There may well be regular readers of this newsletter wincing as they struggle to focus on these paragraphs. Such are the consequences of celebrating the end of Dry January. While we at The Monocle Minute are not judging, Dry January tendency has an inevitably parching effect on the hospitality sector. By the estimates of Alcohol Change UK, a broadly pro-temperance charity, one in six UK adults clambers aboard the wagon during the first month of the year. For restaurants, especially those that are heavily dependent on the riotous mark-ups of wine, this abstemiousness appears to have prompted some creative thinking. Enter the soft-drink sommelier, giving advice about which alcohol-free drink goes best with which dish.
This doesn’t mean that waiters will begin explaining the subtleties of Diet Coke versus Coke Zero. Instead, posh eateries are floating the line that abjuring alcohol is not a restriction but a liberation, opening up a whole new world of taste and texture. Real examples of such tipples include roasted artichoke with pear and dill oil, and iced oolong tea smoked with applewood, for which restaurants charge imaginatively. According to a report in The Telegraph, one Michelin-starred joint in Cambridge is offering a “flight” of non-alcoholic drinks for £42.50 (€49.72). Restaurants, which operate on tight enough margins at the best of times, do deserve our sympathy, especially after these past few difficult years. This is not the same as deserving our custom, however, and charging wine-like prices for cordial-like drinks is going to strike many diners as something of a liberty – especially since they’ll still be sober when the bill arrives.
Switzerland’s Federal Council gave the go-ahead this week for the Swiss Air Force to carry out flight tests on the country’s A1 motorway. A part of the road, between Avenches and Payerne, will be closed for 36 hours from 4 to 6 June to test the take-off and landing capabilities of F/A-18 aircraft at improvised locations. But it’s not the first time that the Swiss Air Force has hit the road. In the 1970s and 1980s similar decentralisation drills were carried out with Hunter and F5 Tiger aircraft. In September 2023 the Royal Norwegian Air Force landed a pair of F-35A stealth jets on a motorway in Finland. Speeding fines aside, these tests are crucial steps towards strengthening Europe’s defence capabilities.
On the first Sunday of every month in Johannesburg’s Victoria Yards, a plant-filled oasis in the centre of downtown, a market takes place that brings people to the area. The collection of industrial brick buildings, which house shops, restaurants, workshops and an urban farm, has become a beacon of hope in this underserved area.
Hector Mbiga (pictured) is CEO of the Makers Valley Partnership, a social enterprise that has a space in Victoria Yards. “More people are coming onboard, wanting to see the work that we do,” he tells Monocle. This year the market is hoping to collaborate with international corporations to help create more opportunities for local youth through commercial partnerships. It also aims to help mobilise people in the area to take part in this year’s general election, which is set to be an especially pivotal one for Africa’s third-largest economy. “We’re trying to direct people’s awareness so that they can become active citizens,” says Mbiga.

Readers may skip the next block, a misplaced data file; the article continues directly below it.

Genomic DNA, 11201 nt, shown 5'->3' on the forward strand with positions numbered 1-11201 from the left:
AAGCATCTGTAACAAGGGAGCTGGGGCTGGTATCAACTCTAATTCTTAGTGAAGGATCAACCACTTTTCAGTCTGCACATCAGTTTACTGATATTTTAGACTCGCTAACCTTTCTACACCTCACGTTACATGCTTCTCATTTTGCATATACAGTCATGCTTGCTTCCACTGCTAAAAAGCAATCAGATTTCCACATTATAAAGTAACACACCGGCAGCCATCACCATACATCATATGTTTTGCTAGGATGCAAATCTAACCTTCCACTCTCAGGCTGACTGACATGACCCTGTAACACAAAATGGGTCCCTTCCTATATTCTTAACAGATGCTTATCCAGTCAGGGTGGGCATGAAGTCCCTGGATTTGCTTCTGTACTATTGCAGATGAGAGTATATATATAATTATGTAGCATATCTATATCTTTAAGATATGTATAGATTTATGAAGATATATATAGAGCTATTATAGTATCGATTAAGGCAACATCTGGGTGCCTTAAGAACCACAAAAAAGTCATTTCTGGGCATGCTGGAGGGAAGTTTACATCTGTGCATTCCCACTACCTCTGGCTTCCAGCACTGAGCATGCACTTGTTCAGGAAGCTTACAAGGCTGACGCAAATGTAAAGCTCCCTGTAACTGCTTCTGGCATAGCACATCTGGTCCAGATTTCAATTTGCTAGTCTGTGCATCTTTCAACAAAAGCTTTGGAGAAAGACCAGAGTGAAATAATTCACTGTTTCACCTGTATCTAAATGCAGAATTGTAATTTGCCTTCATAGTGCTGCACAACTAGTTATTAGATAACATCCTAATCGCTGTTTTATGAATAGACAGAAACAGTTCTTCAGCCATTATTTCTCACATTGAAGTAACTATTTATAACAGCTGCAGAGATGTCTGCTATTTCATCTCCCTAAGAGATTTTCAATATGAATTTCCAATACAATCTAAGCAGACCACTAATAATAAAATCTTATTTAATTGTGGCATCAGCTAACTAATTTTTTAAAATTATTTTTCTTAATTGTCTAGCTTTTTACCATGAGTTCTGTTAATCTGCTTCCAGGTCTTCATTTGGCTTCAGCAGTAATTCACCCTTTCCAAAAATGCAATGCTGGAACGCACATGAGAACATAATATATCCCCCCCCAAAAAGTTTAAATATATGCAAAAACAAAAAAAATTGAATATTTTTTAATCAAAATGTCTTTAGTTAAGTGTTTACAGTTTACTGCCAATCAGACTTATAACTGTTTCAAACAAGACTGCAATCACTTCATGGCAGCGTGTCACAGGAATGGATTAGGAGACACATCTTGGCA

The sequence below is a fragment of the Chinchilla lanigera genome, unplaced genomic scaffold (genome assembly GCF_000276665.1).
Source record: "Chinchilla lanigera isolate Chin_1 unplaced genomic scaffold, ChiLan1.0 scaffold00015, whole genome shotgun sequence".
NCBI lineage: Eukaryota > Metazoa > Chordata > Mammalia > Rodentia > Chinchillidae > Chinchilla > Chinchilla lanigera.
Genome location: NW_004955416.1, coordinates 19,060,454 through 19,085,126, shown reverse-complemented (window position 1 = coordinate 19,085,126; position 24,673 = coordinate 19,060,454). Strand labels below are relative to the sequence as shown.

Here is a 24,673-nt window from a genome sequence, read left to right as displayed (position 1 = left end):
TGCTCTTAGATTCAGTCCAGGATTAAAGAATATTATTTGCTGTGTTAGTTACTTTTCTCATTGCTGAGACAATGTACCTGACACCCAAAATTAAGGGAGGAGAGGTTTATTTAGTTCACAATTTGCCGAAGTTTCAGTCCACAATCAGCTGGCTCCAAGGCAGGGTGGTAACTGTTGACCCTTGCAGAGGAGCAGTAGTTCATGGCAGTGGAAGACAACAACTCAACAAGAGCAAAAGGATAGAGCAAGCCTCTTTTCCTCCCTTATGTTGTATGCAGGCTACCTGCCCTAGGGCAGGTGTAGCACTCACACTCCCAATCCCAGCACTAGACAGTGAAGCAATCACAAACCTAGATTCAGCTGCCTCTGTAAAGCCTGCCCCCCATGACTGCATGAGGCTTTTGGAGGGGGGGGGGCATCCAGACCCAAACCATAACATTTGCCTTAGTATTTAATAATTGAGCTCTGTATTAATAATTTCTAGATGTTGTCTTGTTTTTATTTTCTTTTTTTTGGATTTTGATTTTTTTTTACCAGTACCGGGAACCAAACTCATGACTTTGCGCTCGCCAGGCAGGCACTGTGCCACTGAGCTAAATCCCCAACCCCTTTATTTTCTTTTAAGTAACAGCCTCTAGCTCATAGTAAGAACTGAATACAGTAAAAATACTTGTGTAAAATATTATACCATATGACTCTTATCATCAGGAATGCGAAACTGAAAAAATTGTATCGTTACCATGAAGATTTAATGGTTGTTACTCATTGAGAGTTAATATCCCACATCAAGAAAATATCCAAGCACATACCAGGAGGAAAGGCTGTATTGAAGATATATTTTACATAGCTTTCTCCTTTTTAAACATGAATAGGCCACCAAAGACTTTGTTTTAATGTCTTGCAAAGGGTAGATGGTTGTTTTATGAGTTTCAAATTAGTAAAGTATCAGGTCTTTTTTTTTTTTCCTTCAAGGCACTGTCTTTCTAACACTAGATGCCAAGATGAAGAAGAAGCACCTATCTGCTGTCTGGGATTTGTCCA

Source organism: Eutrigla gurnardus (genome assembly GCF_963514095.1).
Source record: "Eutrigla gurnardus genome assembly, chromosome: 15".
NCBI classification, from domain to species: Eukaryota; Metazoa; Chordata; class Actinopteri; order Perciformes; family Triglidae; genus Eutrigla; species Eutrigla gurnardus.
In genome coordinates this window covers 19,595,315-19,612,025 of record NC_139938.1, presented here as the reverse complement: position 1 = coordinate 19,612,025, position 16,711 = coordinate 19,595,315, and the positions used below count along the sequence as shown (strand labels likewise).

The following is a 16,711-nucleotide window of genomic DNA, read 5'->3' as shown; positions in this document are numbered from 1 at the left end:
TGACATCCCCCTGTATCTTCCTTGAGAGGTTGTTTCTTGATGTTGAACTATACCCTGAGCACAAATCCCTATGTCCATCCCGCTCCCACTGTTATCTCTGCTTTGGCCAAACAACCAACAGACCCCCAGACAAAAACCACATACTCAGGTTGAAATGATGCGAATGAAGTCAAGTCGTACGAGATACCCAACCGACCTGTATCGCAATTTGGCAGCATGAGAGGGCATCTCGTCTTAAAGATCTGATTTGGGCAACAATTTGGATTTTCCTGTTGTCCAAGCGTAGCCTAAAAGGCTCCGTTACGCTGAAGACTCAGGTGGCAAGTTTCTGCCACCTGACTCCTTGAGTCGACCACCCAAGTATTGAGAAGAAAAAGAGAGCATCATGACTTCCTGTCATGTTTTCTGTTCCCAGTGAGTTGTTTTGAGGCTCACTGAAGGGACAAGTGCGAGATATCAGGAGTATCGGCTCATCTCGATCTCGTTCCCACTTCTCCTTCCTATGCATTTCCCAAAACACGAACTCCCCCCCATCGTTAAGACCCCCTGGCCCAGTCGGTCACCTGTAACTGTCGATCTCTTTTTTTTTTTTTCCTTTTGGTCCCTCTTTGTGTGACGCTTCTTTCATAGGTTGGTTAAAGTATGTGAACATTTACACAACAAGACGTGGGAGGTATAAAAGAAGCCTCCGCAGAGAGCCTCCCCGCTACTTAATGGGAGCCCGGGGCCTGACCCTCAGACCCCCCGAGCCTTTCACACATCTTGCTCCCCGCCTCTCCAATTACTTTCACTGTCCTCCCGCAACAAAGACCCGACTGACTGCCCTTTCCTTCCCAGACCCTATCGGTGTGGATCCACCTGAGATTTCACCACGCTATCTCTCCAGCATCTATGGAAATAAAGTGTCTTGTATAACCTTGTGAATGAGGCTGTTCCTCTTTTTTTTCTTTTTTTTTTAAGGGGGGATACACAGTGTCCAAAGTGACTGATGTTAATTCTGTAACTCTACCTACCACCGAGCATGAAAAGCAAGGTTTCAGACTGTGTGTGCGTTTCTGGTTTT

To learn more about Johannesburg’s Makers Valley and read other agenda-setting stories, pick up a copy of Monocle’s February issue, which is out now.
Writers including Pulitzer Prize-winner Hernan Diaz are speaking at the Jaipur Literature Festival in Rajasthan, which runs until Monday. Since its inaugural edition in 2006, the festival has grown from a small-scale regional event into a global literary landmark. As India’s largest and most prominent literature fair, it draws thousands of attendees and features talks by hundreds of award-winning writers. It is also an important hub for publishers and literary agents from around the world to discover emerging Indian authors. This year’s speakers include US novelist Bonnie Garmus, best-selling Indian author Amish Tripathi and award-winning journalist Anjan Sundaram. The festival will also feature installations from Jaipur-based art galleries and three days of musical performances.
UK-based photographer Brian Griffin has died aged 75 (writes Alex Milnes). Born in Birmingham in 1948, he studied photography at Manchester School of Art, before working with musicians and bands such as Kate Bush, Iggy Pop and Depeche Mode. Griffin is best known for his work on album covers, including the image he took for Joe Jackson’s 1979 debut, Look Sharp! (pictured). “It was the easiest cover that I ever shot,” said Griffin.
Throughout his career, the photographer published more than 20 books, hosted numerous solo shows and shot surreal images for corporate clients and publications such as Management Today. He also exhibited work in galleries such as London’s Victoria and Albert Museum and Reykjavík Art Museum. In 2013, Griffin received the Centenary Medal from the Royal Photographic Society in recognition of a lifetime achievement in photography.
I was lucky enough to work with him in 2018. During that period we often spoke on the phone and would get distracted by discussing his work. He signed off most calls with, “Bye Alex, love you!” His kindness, generosity and passion will be missed.
Alex Milnes is Monocle’s photography editor.
The World Economic Forum’s Annual Meeting in Davos has brought together political leaders, CEOs and scholars to discuss about how to tackle the world’s most pressing issues and move forward. Monocle Films travelled to the Swiss Alpine town to see what 2024 has in store.